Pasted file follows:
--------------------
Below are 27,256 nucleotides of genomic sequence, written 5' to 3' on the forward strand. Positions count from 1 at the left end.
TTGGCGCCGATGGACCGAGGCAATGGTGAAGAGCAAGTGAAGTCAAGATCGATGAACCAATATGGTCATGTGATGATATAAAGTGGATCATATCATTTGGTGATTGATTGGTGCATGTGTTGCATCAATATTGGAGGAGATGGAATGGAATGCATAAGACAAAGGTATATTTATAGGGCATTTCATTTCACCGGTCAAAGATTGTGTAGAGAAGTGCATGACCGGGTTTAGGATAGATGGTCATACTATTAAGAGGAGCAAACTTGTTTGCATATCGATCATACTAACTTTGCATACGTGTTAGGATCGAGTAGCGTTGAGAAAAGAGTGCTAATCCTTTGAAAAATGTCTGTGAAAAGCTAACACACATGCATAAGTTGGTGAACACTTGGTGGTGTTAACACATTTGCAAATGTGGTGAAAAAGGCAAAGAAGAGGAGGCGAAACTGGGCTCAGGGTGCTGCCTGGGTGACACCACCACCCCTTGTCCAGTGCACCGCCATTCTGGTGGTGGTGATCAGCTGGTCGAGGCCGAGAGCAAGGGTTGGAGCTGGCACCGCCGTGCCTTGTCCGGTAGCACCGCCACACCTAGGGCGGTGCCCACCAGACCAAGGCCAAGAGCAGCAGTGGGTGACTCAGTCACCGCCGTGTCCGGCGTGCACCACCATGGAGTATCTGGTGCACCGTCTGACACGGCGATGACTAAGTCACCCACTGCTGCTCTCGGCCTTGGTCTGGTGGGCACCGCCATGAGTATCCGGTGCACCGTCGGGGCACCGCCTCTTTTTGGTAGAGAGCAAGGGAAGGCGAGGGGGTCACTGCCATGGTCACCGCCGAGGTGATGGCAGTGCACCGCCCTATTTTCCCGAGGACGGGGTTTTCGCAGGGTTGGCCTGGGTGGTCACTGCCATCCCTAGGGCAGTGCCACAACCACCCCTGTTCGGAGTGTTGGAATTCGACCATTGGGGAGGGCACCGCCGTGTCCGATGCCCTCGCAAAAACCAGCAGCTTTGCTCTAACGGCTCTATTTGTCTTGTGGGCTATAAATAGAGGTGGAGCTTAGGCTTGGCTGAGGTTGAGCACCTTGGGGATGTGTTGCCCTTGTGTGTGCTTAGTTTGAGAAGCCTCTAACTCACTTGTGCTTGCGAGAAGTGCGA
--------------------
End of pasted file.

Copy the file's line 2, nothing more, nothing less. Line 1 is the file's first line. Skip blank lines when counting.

TTGGCGCCGATGGACCGAGGCAATGGTGAAGAGCAAGTGAAGTCAAGATCGATGAACCAATATGGTCATGTGATGATATAAAGTGGATCATATCATTTGGTGATTGATTGGTGCATGTGTTGCATCAATATTGGAGGAGATGGAATGGAATGCATAAGACAAAGGTATATTTATAGGGCATTTCATTTCACCGGTCAAAGATTGTGTAGAGAAGTGCATGACCGGGTTTAGGATAGATGGTCATACTATTAAGAGGAGCAAACTTGTTTGCATATCGATCATACTAACTTTGCATACGTGTTAGGATCGAGTAGCGTTGAGAAAAGAGTGCTAATCCTTTGAAAAATGTCTGTGAAAAGCTAACACACATGCATAAGTTGGTGAACACTTGGTGGTGTTAACACATTTGCAAATGTGGTGAAAAAGGCAAAGAAGAGGAGGCGAAACTGGGCTCAGGGTGCTGCCTGGGTGACACCACCACCCCTTGTCCAGTGCACCGCCATTCTGGTGGTGGTGATCAGCTGGTCGAGGCCGAGAGCAAGGGTTGGAGCTGGCACCGCCGTGCCTTGTCCGGTAGCACCGCCACACCTAGGGCGGTGCCCACCAGACCAAGGCCAAGAGCAGCAGTGGGTGACTCAGTCACCGCCGTGTCCGGCGTGCACCACCATGGAGTATCTGGTGCACCGTCTGACACGGCGATGACTAAGTCACCCACTGCTGCTCTCGGCCTTGGTCTGGTGGGCACCGCCATGAGTATCCGGTGCACCGTCGGGGCACCGCCTCTTTTTGGTAGAGAGCAAGGGAAGGCGAGGGGGTCACTGCCATGGTCACCGCCGAGGTGATGGCAGTGCACCGCCCTATTTTCCCGAGGACGGGGTTTTCGCAGGGTTGGCCTGGGTGGTCACTGCCATCCCTAGGGCAGTGCCACAACCACCCCTGTTCGGAGTGTTGGAATTCGACCATTGGGGAGGGCACCGCCGTGTCCGATGCCCTCGCAAAAACCAGCAGCTTTGCTCTAACGGCTCTATTTGTCTTGTGGGCTATAAATAGAGGTGGAGCTTAGGCTTGGCTGAGGTTGAGCACCTTGGGGATGTGTTGCCCTTGTGTGTGCTTAGTTTGAGAAGCCTCTAACTCACTTGTGCTTGCGAGAAGTGCGA